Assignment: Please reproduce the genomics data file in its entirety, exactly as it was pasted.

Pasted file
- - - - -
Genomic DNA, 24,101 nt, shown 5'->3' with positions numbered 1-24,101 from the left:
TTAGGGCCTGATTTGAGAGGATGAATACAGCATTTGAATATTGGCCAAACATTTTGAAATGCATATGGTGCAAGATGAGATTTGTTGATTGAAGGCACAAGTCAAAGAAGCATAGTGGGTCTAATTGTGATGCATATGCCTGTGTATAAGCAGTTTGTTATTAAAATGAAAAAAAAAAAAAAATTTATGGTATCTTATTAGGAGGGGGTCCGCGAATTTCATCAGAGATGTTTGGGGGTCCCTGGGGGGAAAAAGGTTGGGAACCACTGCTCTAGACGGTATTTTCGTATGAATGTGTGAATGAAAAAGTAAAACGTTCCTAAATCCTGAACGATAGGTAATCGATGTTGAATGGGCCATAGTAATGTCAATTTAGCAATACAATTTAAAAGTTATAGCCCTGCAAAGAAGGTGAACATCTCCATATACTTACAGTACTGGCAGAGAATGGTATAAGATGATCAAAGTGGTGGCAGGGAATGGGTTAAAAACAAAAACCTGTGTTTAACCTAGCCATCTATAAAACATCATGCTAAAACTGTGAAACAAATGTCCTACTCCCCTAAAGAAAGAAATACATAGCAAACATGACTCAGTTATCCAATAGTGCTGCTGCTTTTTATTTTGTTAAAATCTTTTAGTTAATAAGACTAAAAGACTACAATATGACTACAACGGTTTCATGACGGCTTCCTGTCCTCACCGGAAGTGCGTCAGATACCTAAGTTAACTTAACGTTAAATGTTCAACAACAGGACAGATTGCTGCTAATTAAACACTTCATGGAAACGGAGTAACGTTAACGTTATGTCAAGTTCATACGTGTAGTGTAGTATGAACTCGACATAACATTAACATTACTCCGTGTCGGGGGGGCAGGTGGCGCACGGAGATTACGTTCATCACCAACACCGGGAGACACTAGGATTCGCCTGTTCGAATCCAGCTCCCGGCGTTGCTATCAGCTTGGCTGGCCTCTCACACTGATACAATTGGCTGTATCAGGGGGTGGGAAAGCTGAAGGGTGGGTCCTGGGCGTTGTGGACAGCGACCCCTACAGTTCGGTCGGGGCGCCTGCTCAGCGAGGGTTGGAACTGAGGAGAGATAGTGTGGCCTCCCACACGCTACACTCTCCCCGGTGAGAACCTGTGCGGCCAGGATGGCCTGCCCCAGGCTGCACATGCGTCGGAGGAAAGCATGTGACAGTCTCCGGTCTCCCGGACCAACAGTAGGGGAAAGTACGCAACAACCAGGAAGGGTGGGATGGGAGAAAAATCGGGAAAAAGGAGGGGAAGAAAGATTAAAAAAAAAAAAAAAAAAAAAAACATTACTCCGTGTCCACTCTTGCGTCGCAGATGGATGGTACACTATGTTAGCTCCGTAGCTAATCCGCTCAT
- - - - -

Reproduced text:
Genomic DNA, 24,101 nt, shown 5'->3' with positions numbered 1-24,101 from the left:
TTAGGGCCTGATTTGAGAGGATGAATACAGCATTTGAATATTGGCCAAACATTTTGAAATGCATATGGTGCAAGATGAGATTTGTTGATTGAAGGCACAAGTCAAAGAAGCATAGTGGGTCTAATTGTGATGCATATGCCTGTGTATAAGCAGTTTGTTATTAAAATGAAAAAAAAAAAAAAATTTATGGTATCTTATTAGGAGGGGGTCCGCGAATTTCATCAGAGATGTTTGGGGGTCCCTGGGGGGAAAAAGGTTGGGAACCACTGCTCTAGACGGTATTTTCGTATGAATGTGTGAATGAAAAAGTAAAACGTTCCTAAATCCTGAACGATAGGTAATCGATGTTGAATGGGCCATAGTAATGTCAATTTAGCAATACAATTTAAAAGTTATAGCCCTGCAAAGAAGGTGAACATCTCCATATACTTACAGTACTGGCAGAGAATGGTATAAGATGATCAAAGTGGTGGCAGGGAATGGGTTAAAAACAAAAACCTGTGTTTAACCTAGCCATCTATAAAACATCATGCTAAAACTGTGAAACAAATGTCCTACTCCCCTAAAGAAAGAAATACATAGCAAACATGACTCAGTTATCCAATAGTGCTGCTGCTTTTTATTTTGTTAAAATCTTTTAGTTAATAAGACTAAAAGACTACAATATGACTACAACGGTTTCATGACGGCTTCCTGTCCTCACCGGAAGTGCGTCAGATACCTAAGTTAACTTAACGTTAAATGTTCAACAACAGGACAGATTGCTGCTAATTAAACACTTCATGGAAACGGAGTAACGTTAACGTTATGTCAAGTTCATACGTGTAGTGTAGTATGAACTCGACATAACATTAACATTACTCCGTGTCGGGGGGGCAGGTGGCGCACGGAGATTACGTTCATCACCAACACCGGGAGACACTAGGATTCGCCTGTTCGAATCCAGCTCCCGGCGTTGCTATCAGCTTGGCTGGCCTCTCACACTGATACAATTGGCTGTATCAGGGGGTGGGAAAGCTGAAGGGTGGGTCCTGGGCGTTGTGGACAGCGACCCCTACAGTTCGGTCGGGGCGCCTGCTCAGCGAGGGTTGGAACTGAGGAGAGATAGTGTGGCCTCCCACACGCTACACTCTCCCCGGTGAGAACCTGTGCGGCCAGGATGGCCTGCCCCAGGCTGCACATGCGTCGGAGGAAAGCATGTGACAGTCTCCGGTCTCCCGGACCAACAGTAGGGGAAAGTACGCAACAACCAGGAAGGGTGGGATGGGAGAAAAATCGGGAAAAAGGAGGGGAAGAAAGATTAAAAAAAAAAAAAAAAAAAAAAACATTACTCCGTGTCCACTCTTGCGTCGCAGATGGATGGTACACTATGTTAGCTCCGTAGCTAATCCGCTCAT